So 4WD driving takeaway #1: If your 4WD vehicle has an option to lock one or both of your differentials, never do it on dry pavement. You’ll just wear out your tires and possibly damage your axles.
Front Wheels vs Rear Wheels
When you’re making a turn, there’s also a battle going on between your front and rear wheels. The wheels on the front axle have to travel a longer distance than the rear wheels. To keep up with the rear wheels during a turn, the front wheels must spin slightly faster. If they don’t, the rear wheels will need to be able to skid and slide in order for the axle shafts to keep moving.
This isn’t a problem with 2WD vehicles because the non-driving axle allows the front wheels to freely spin faster than the rear wheels. Turning becomes a problem when you engage 4WD.
As you recall, when you engage 4WD, the transfer case locks the front and rear drive shafts together. They send the same amount of power, or RPM, to the front and rear differentials. Forcing the front and rear drivetrains to work together like this creates a battle between the two when you’re making a turn with 4WD engaged. The front wheels need to go faster to keep up with the rear wheels, but the transfer case and front drive shaft are telling the front wheels to go the same speed as the rear wheels. This creates tension between them.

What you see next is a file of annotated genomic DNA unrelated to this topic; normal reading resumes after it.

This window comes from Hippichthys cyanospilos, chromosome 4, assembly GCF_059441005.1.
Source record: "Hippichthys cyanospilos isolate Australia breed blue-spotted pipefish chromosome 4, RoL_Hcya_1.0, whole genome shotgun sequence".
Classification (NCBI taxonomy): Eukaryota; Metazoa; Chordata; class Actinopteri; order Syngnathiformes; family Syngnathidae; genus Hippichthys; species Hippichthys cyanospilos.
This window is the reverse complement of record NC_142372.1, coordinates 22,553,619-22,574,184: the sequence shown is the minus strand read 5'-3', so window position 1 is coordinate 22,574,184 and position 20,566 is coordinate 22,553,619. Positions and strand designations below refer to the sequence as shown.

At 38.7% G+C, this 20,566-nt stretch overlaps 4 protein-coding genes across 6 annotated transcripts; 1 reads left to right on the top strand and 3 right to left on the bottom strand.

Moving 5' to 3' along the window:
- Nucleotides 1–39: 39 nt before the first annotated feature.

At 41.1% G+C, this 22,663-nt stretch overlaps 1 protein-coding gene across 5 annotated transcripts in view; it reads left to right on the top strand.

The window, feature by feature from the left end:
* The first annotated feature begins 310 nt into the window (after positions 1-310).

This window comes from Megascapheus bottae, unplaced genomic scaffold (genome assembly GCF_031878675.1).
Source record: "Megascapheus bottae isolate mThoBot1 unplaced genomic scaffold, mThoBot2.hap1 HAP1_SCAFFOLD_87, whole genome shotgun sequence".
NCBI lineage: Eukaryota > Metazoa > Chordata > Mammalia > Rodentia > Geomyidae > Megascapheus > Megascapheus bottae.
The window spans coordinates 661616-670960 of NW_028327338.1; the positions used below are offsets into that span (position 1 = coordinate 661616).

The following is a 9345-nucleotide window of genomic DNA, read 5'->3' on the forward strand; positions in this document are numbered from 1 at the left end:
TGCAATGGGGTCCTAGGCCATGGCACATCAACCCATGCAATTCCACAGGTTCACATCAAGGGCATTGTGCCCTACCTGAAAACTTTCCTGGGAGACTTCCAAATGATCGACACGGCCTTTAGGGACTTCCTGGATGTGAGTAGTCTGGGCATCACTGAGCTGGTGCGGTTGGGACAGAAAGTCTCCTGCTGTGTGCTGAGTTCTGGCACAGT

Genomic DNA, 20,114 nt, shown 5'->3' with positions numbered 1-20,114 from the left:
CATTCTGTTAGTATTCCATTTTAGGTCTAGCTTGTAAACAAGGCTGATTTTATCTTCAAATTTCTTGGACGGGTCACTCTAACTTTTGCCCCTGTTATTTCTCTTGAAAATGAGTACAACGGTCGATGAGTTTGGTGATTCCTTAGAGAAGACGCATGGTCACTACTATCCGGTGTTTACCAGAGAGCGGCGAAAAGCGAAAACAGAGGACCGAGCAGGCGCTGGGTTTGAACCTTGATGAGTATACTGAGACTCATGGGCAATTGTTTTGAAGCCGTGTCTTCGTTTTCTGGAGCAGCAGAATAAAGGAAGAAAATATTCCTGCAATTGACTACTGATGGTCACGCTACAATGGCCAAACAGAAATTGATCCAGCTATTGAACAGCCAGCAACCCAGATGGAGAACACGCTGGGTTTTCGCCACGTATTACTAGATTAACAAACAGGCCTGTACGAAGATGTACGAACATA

One way to relieve this tension is to let the rear tires slip and slide a bit. And that’s what happens in low traction situations like dirt or snow because they provide the needed “give” to allow your front wheels to slip and slide when making a turn.
But when your 4WD vehicle is making a turn on dry pavement with lots of traction, that “give” doesn’t exist. The tires can’t slip and slide. So this creates a tug-of-war between the front wheels and the front drivetrain. When making a turn the front wheels are forced by good traction and geometry to rotate faster than the rear wheels. But the front drive shaft is delivering the same RPM as the rear drive shaft is to the rear wheels. The front drive shaft is basically telling the front wheels “Hey! Go the same speed as everyone else!” while the front wheels themselves are saying “Nope!”
Imagine a bar that’s connected to a rotating gear at each end. The gears spin the bar in the same direction, but one end is spinning it at a faster speed than the other. That’s basically what’s happening between your wheels and front driveshaft.